#DanceIsMyExpression

Thursday, September 29, 2016

Some of our fabulous uOttawa law students invite you to #DanceIsMyExpression—a night of youth choreographed dance in support of mental health.

The night will feature dance pieces choreographed by Ottawa youth between the ages of 6 and 18 that are expressive of something they wanted to share with the world. These dancers have really done a fantastic job with their choreography. Their stories range from being in their happy place, to losing a grandparent, to bullying, to depression/suicidal thoughts, to friendship, to taking everything life throws at you. The showcase features all styles of dance and aspecial guest performance by YTV host Carlos Bustamante!

The showcase is being held on Friday Oct 14th from 7pm to 9:30pm at St. Paul's High School and all the proceeds from the event are going to the Paul Hansell Foundationa non-profit organization aimed at supporting the mental health and emotional well-being of youth. 


Tickets are available at: www.danceismyexpression.eventbrite.ca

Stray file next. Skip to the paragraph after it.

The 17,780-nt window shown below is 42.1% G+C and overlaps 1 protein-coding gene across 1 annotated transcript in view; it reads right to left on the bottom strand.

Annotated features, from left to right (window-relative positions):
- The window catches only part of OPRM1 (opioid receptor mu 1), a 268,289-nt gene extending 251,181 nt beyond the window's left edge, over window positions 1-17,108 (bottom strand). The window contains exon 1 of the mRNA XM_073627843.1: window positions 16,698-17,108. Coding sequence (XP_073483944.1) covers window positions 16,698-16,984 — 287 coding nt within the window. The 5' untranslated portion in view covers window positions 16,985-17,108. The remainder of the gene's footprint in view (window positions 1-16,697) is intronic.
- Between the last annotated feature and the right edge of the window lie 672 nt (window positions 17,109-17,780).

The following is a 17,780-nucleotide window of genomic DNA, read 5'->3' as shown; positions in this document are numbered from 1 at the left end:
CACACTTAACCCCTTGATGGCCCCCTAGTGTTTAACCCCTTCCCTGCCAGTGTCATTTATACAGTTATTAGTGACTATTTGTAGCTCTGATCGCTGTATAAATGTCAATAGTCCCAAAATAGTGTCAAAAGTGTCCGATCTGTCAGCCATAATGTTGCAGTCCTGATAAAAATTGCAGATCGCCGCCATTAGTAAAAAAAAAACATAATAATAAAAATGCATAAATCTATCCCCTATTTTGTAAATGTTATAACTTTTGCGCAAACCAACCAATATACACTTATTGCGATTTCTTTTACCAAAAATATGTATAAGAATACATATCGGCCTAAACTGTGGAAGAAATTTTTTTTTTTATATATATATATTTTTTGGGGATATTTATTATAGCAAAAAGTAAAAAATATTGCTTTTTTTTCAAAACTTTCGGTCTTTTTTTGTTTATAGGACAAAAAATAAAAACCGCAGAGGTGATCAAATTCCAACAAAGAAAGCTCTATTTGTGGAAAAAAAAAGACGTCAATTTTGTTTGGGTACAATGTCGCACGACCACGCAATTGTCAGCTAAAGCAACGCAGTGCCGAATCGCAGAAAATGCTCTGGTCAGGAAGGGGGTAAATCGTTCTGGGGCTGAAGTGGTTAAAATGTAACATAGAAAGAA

An evening with Trey Anthony

Wednesday, September 28, 2016

Save the Date: An Evening with Trey Anthony

The Joint Chair in Women’s Studies at Carleton University and the University of Ottawa will be hosting an evening with Trey Anthony, the award-winning playwright, actor, executive producer, and director of the theatrical production “Da Kink in My Hair”. 

Anthony was the first Black Canadian woman to write and produce a television show of the same name for the Global Television Network and has been a writer and producer for the W Network, Comedy Network and CTV.  Anthony volunteers with Black Queer Youth Group in Toronto, mentoring female adolescent girls and in 2009, she founded a woman-focused wellness facility The Trey Anthony@One Centre in Toronto.